Why 2012 movie is a hit in China

In “2012,” Hollywood for once casts China as the good guy. But some critics say the movie simply reinforces stereotypes.

Ng Han Guan/AP
A Chinese janitor works near a poster advertising "2012" at a theater in Beijing, China, on Friday.

BEIJING – "2012" is No. 1 at the Chinese box office for many of the same reasons that it has been a smash hit in America. Apparently, spectacular special effects hold the same appeal on both sides of the Pacific.

The movie has already taken in $450 million worldwide, about $108 million since opening in the US 10 days ago, according to Box Office Mojo. (Dare one say that mass-market movie mindlessness is a global phenomenon?)

But the buzz in Beijing has a slightly different edge to it. For the first time that anyone can remember, a Hollywood blockbuster has cast the Chinese as good guys. (The giant arks that will save humanity from an end-of-days catastrophe are Made in China.)

The idea that China will save the world from its economic woes is one that has been batted around by economists for some time now.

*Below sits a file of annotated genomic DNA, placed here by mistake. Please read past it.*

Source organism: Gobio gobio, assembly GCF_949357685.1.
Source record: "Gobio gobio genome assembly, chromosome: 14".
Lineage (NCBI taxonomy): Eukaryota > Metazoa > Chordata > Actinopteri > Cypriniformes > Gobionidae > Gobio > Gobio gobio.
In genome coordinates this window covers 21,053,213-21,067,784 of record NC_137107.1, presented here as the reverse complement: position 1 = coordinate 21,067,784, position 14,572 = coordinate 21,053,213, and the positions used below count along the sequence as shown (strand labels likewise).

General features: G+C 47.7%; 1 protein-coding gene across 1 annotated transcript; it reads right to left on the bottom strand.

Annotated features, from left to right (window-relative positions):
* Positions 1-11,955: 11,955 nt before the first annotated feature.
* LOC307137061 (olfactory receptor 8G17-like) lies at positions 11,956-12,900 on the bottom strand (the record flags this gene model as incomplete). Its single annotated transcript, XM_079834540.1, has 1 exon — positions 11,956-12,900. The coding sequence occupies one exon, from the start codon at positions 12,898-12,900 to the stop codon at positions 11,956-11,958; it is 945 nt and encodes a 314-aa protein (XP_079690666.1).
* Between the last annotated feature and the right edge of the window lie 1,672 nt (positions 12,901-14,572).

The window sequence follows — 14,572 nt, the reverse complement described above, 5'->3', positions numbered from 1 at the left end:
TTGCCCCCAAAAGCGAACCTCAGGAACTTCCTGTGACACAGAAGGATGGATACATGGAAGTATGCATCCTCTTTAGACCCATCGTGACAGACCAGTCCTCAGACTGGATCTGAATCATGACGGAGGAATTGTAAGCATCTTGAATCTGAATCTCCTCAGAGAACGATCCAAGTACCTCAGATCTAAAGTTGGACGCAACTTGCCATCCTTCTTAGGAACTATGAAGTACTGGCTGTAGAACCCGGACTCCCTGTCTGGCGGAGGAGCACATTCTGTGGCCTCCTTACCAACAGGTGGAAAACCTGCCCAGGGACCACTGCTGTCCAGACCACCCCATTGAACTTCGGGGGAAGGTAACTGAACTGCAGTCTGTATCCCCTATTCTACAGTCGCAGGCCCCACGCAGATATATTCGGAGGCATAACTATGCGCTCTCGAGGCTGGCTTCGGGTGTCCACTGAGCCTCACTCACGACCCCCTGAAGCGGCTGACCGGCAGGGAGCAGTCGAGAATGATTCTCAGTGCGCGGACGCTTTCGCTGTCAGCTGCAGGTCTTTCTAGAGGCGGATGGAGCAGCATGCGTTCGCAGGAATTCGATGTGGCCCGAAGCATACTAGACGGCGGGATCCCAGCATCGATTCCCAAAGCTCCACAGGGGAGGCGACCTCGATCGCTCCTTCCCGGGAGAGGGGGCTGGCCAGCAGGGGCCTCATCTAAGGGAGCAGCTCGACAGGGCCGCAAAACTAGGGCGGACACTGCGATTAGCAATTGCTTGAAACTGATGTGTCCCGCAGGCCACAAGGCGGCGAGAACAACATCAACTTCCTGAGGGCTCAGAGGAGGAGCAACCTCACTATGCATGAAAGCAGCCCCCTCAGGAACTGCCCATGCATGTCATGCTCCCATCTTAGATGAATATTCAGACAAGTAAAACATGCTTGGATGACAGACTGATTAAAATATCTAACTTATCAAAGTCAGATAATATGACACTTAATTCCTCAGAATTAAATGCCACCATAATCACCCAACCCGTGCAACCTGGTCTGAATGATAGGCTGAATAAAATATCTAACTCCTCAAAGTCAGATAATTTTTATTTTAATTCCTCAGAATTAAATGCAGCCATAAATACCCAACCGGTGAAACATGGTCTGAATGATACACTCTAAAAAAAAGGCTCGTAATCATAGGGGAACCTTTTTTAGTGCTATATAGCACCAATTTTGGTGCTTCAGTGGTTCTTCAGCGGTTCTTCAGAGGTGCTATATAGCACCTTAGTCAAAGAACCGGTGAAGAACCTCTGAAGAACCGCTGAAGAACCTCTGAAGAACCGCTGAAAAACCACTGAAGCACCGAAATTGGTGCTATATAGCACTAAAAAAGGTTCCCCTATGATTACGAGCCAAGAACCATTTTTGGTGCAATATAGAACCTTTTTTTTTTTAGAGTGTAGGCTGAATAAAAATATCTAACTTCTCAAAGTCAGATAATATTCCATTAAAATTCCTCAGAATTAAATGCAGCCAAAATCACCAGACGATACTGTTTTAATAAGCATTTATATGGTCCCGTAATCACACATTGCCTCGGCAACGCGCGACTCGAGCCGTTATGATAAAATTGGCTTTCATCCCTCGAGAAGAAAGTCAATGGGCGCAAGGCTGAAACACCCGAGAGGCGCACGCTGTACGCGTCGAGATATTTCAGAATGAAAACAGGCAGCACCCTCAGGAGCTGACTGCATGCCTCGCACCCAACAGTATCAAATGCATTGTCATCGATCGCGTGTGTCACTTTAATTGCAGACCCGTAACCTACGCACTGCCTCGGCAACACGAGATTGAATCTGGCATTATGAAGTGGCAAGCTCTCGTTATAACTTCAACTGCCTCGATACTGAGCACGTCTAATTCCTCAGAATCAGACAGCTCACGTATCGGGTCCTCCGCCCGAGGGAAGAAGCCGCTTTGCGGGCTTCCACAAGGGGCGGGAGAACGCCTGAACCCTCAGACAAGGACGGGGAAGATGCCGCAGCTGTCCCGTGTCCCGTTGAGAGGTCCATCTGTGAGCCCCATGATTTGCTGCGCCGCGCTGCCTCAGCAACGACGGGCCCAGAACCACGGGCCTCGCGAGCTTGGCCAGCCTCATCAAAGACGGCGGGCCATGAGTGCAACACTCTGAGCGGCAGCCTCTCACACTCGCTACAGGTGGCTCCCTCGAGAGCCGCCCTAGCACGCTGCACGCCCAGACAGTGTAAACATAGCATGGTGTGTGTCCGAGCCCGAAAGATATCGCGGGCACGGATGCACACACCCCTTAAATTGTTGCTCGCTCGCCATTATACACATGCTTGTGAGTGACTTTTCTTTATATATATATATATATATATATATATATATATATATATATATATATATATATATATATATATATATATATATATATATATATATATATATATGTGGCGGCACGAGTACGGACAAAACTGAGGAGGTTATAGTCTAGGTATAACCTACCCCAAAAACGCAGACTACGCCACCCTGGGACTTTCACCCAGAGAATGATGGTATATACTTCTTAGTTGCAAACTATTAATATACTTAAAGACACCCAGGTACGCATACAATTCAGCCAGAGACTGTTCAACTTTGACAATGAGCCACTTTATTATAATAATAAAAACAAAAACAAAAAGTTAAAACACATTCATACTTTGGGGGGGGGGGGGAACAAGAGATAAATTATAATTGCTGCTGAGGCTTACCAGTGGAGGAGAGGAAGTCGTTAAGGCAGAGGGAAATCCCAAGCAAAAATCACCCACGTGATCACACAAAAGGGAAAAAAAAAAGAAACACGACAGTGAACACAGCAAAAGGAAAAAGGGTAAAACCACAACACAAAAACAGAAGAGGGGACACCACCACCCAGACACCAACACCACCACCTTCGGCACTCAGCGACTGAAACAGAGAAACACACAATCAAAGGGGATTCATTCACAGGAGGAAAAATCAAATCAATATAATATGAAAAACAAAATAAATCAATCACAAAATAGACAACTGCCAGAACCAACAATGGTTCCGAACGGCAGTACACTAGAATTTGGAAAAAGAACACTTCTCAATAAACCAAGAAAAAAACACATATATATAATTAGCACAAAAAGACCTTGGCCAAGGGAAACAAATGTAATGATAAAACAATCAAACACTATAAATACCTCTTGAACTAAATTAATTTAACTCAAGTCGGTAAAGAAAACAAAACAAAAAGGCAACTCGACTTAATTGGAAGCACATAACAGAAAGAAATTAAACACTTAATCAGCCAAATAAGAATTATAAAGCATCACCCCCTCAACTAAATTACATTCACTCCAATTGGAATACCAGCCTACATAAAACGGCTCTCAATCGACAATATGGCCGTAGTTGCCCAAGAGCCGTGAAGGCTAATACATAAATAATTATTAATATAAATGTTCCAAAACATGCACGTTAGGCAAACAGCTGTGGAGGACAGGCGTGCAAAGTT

Beijing’s 8.4 percent projected GDP growth this year will offset three quarters of the decline in the GDP’s of the US, the Eurozone, and Japan, according to a World Bank forecast the other day.

But this positive image of China is new to the silver screen, and it clearly flatters a lot of Chinese moviegoers. It also pleased the censors, who allow only 20 foreign films a year to be shown here. “2012” is being shown uncut, unlike "Mission Impossible III," for example, whose distributors had to delete scenes portraying Chinese bad guys.

Still, suspicion of US intentions runs deep in some quarters here. Cynics are suggesting that director Roland Emmerich had the Chinese box office take in mind when he co-wrote the script.

That doesn’t sound too plausible: China may have 1.3 billion people, and one day more of them may go to the movies, but box office revenue was still 15 times smaller in China than in America last year.

Other critics make a more subtle point.

When a top White House official who has fled the ruins of Washington for the mountains of western China sees the giant arks for the first time, he is astonished.

“Leave it to the Chinese,” he exclaims. “I didn’t think it was possible, not in the time we had.”

That is possibly the commonest reaction Westerners have when they visit the real China, and witness the speed at which bridges, apartment blocks, and power stations are built here.

In fact, the film simply reinforces standard Western stereotypes of the Chinese. “The Chinese people in 2012 are still the same as now,” complains a post on the Mop web portal, signed “Crazy God.” “They are laborers.”


Movie Review: 2012

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